By Natalie Jess
There are many important things to the enthusiastic archaeologist: a sturdy trowel, straight profiles, beautiful cross-sections, bug spray, nice weather, a tolerant crew, and perhaps most importantly, a well-packed, hearty lunch.
Here at the E’se’get Archaeology project we are blessed to have our very own in-camp cook, Laurie, who prepares delicious meals for us every evening. It has become routine for many of us on this project to bring along leftovers from these meals for our lunches (which are just as amazing the next day) while others have to suffer with sandwiches and crackers; the downfall of not claiming the remainder of supper before everyone else.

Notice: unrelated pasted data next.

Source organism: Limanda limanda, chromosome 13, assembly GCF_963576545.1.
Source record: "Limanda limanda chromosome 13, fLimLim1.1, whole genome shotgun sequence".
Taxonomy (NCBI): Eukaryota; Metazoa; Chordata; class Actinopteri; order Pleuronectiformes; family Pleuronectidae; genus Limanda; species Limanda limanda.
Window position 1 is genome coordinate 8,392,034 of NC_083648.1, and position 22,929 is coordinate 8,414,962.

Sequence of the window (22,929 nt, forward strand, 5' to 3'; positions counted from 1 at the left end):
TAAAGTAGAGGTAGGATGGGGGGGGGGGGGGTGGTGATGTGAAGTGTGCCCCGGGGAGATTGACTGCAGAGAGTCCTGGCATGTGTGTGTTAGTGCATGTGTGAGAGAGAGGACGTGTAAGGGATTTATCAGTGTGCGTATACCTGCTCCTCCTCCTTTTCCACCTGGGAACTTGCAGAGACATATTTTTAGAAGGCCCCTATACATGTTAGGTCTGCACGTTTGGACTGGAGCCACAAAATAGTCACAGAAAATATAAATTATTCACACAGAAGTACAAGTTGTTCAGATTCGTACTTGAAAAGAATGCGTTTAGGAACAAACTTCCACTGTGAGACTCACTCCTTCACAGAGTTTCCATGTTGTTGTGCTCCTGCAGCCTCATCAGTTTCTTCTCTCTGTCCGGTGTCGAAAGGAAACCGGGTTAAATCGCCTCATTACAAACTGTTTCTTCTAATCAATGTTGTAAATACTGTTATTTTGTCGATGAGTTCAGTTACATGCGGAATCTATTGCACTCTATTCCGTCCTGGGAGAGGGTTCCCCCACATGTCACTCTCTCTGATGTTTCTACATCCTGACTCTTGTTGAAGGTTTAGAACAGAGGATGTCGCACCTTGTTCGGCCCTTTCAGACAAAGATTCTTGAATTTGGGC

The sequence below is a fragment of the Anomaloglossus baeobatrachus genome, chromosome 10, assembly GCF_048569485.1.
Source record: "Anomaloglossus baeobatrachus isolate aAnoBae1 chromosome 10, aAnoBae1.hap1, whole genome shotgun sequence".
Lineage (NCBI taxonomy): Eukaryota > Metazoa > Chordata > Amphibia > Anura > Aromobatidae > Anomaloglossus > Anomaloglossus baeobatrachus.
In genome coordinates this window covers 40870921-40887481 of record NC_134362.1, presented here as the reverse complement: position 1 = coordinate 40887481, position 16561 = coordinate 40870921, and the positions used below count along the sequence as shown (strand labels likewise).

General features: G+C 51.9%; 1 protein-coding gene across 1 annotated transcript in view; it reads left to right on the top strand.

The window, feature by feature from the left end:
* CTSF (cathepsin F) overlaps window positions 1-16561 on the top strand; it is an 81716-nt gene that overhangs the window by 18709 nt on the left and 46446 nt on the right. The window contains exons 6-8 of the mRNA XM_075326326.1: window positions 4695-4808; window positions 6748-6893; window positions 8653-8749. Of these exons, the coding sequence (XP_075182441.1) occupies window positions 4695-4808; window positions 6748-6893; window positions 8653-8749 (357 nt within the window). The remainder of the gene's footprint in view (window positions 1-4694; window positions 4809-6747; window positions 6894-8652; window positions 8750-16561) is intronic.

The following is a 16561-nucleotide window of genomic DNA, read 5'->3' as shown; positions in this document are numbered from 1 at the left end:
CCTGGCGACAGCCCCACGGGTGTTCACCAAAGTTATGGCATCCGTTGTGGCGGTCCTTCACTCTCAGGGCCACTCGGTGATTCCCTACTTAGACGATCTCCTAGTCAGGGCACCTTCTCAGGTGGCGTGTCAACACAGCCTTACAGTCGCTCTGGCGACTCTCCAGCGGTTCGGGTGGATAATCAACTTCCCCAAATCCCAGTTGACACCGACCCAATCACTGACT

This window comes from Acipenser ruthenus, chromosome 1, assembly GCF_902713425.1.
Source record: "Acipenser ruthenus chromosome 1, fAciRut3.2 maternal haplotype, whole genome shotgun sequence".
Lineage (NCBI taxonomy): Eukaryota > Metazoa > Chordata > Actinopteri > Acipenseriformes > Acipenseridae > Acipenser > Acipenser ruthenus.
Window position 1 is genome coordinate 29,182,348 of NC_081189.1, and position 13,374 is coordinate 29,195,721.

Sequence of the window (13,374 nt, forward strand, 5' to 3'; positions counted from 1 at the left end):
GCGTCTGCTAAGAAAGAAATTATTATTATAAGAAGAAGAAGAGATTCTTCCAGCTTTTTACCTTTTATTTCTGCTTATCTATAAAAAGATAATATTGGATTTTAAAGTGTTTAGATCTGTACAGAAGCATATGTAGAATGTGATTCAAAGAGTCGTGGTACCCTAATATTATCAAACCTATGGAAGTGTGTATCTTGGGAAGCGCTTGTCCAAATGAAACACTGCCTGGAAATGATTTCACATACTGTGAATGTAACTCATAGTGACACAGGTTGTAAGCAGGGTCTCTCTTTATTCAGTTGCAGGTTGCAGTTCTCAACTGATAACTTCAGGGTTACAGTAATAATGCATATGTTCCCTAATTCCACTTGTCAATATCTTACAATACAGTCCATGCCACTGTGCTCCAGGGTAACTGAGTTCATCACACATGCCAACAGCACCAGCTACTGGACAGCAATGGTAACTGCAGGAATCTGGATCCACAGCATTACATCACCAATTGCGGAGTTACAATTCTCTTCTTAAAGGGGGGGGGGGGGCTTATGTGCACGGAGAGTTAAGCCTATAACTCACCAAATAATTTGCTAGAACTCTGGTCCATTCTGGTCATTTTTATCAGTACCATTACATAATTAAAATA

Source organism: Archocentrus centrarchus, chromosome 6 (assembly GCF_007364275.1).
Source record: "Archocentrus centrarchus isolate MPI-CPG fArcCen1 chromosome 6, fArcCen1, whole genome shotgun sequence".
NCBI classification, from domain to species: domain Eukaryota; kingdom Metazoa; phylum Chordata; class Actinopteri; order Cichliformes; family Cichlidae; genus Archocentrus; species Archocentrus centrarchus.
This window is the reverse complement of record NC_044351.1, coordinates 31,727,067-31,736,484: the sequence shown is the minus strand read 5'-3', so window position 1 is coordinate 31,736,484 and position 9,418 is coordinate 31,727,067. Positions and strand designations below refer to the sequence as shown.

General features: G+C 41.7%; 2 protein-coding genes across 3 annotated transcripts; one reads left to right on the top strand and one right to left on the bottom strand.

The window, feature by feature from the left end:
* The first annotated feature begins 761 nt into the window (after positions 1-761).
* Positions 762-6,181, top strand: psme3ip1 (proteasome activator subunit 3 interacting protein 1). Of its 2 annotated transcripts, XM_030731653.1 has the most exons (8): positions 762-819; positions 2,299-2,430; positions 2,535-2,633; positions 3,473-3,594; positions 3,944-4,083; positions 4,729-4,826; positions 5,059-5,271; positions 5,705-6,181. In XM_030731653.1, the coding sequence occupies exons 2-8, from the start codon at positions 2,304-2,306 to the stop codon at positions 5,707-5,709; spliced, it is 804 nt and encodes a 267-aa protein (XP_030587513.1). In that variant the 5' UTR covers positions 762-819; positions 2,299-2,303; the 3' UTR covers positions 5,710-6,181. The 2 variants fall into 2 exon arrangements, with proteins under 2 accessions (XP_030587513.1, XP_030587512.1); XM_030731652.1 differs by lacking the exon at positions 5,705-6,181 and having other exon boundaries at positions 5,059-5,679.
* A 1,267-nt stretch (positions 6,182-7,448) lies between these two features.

However, worse than missing out on leftovers is having your lunch stolen in the field. And yes, it’s been happening. Not by fellow archaeologists but by common forest dwellers: squirrels and chipmunks. They will, without fail, sneak into your pack and eat your lunch, if you leave a zipper open or clasp undone.
They will eat your left over leftovers, granola bars from the wrapper, and cookies from your hand. They’re determined little critters who are both curious and hungry for a taste of archaeology and what archaeologists eat.
They are a constant and pleasant distraction but they are also a consistent reminder to those of us doing archaeology in Port Joli: archaeology can be an invasive and somewhat destructive discipline. Filling in your trenches, cleaning up your site, and appreciating your surroundings, down to the last thieving squirrel, are all part of this exciting job.